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History of Lake Township, MI.
FROM History of Berrien and Van Buren Counties, Michigan
With Illistrations and Biographical Sketches
of Their Men and Pioneers.
D. W. Ensign & Co., Philadelphia 1880
Press of J. B. Lippincott & Co., Philadelphia.



This township borders on the lake-shore, south of Lincoin and Royalton, and west of Oronoko; on the south are the townships of Weesaw and Chickaming. It is a little more than a full Congressional township, there being about six sections in range 20. The lake cuts off small portions from sections 6 and 7, in range 19, but the township in that range is very nearly full. The territory embraced in the present limits of Lake township constituted a part of Oronoko until 1846, and was but little settled, except in the eastern part, for a number of years thereafter. The surface is generally level, and in the interior low and swampy. The eastern tier of sections is somewhat undulated, and consists of fertile clayey loam lands. Along the lake is a line of high sand hills. Stretching from their eastern base is a plain of sandy lands, which are separated from the swamp farther cast by a belt of fine country, which is elevated sufficiently to secure good drainage, and, having a loamy soil, affords good farming-lands. Much of the swawp, which is several miles wide and tranverses the township from northeast to southwest, has been cleared up and drained to form meadow-lands, and will in the future be the richest part of the township. Heavy forests originally covered the surface of Lake, and for many years the lumber product was the principal source of revenue. Stockraising and the general farming interests at present engage the inhabitants, although fruit-growing is yearly increasing and will soon be one of the leading industries. Hickory Creek and its tributary brooks are the only streams in the township, and were formerly improved to supply the early settlers with the necessary water-power. in the interior of the township water for domestic purposes was procured with some difficulty, many of the wells being eighty-five feet deep.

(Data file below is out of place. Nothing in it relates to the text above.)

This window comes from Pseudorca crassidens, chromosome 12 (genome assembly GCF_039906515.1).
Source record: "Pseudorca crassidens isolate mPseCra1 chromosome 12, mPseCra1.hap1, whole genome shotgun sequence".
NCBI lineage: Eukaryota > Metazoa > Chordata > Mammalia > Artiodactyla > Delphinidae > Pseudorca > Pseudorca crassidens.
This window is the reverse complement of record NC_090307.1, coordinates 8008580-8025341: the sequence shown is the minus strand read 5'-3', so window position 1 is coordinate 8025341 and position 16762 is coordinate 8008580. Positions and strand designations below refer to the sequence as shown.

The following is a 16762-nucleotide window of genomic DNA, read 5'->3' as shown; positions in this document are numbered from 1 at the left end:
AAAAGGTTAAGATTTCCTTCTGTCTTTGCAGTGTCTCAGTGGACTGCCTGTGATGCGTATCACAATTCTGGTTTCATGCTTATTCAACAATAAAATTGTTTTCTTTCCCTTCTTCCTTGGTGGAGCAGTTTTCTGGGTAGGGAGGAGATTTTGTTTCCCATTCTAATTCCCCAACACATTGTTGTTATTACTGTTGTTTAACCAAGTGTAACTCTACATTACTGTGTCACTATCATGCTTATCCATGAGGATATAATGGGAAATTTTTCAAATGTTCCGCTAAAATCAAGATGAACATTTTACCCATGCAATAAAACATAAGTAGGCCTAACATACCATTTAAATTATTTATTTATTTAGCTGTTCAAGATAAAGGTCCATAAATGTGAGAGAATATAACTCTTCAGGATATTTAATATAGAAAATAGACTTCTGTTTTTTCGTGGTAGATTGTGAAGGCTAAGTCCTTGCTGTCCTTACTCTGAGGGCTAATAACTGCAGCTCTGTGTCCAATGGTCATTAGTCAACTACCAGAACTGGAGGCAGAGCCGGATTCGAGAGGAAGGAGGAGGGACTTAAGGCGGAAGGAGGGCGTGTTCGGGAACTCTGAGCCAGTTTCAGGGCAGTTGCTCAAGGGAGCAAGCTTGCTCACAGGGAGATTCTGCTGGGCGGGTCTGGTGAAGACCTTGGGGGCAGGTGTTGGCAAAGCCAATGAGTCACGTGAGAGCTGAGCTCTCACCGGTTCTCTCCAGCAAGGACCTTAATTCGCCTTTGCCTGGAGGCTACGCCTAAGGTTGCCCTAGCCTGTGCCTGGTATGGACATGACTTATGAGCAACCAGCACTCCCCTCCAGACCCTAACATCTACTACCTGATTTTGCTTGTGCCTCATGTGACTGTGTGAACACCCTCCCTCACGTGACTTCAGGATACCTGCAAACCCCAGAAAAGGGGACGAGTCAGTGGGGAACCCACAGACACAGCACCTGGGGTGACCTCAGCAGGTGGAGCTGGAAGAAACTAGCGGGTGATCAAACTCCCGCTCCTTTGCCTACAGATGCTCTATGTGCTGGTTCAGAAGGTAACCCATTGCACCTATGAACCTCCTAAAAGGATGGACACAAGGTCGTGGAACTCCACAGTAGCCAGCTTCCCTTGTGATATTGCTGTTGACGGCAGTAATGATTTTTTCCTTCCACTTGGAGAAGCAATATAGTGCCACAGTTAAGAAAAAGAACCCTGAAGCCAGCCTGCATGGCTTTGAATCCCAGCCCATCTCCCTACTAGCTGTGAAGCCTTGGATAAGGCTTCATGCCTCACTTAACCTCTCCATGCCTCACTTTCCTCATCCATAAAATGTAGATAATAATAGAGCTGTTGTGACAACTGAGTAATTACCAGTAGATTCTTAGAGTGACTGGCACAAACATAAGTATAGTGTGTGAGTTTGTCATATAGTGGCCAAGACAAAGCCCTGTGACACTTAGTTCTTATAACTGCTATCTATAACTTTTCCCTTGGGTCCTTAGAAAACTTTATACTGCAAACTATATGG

THE PIONEERS.

The pioneers of Lake first found homes in the eastern part of the township, and the settlements were begun a little before the time when Michigan became a State. John Harner was among the first., if not the first, to begin the usual improvements in the township. He settled on section 25, near the Oronoko line, and still resides there, at an advanced age. He reared sons named Michael, John, and Levi, who also built up homes in that locality. A little later Horace Godfrey settled on the same section, on the farm now occupied by his son Japhet; and at a still later period John Starr settled on section 12, where he died a few years ago. In that neighborhood still resides one of his sons, Joel; other sons were Peter and Gabriel.

Thomas Phillips settled, in 1836, in what afterwards became the R.uggles neighborhood, and lived there until his death, ten years later. One of his sons, Daniel, also died in that locality; Wear, after living in Lake a number of years, removed to Royalton, where he yet resides; William became a resident of Indiana, and Henry of California. One of the daughters, Catherine, became the wife of Henry Lemon, and died in the township in 1847. There were, besides, five other daughters in the family. In the spring of 1837, Phillips sold the mill-site on his land to Peter Ruggles and Erastus Munger, and the same year a saw-mill was erected by these parties on section 2. Peter Ruggles died there many years ago, but the mills always remained in his family. Two of his daughters grew to mature years, Sarah becoming the wife of William M. T. Bartholomew, and Emma, Mrs. James Lockey. Both yet reside in that neighborhood.

In 1839, Henry Lemon settled near the Ruggles family, building a home on the eastern part of section 3, on which he lived until his death, in 1875. Four of his children attained mature years,-Margaret, who married Charles Ellengood; William T., who removed to Kansas; Joanna, the wife of D. S. Evans, of Lake; and John S., who died in the township in 1874.

About the same time, 1839, Erastus Munger became a resident of this neighborhood, but, after 1846, removed to Berrien.

Benjamin Lemon settled on section 24, in 1842, and has been a citizen of the township almost continuously since, being at present a resident of Stevensville. His daughter, Julia, became the wife of Japhet Godfrey, and yet lives in the eastern part of the township, where also reside the son, Charles L., and the other members of the family.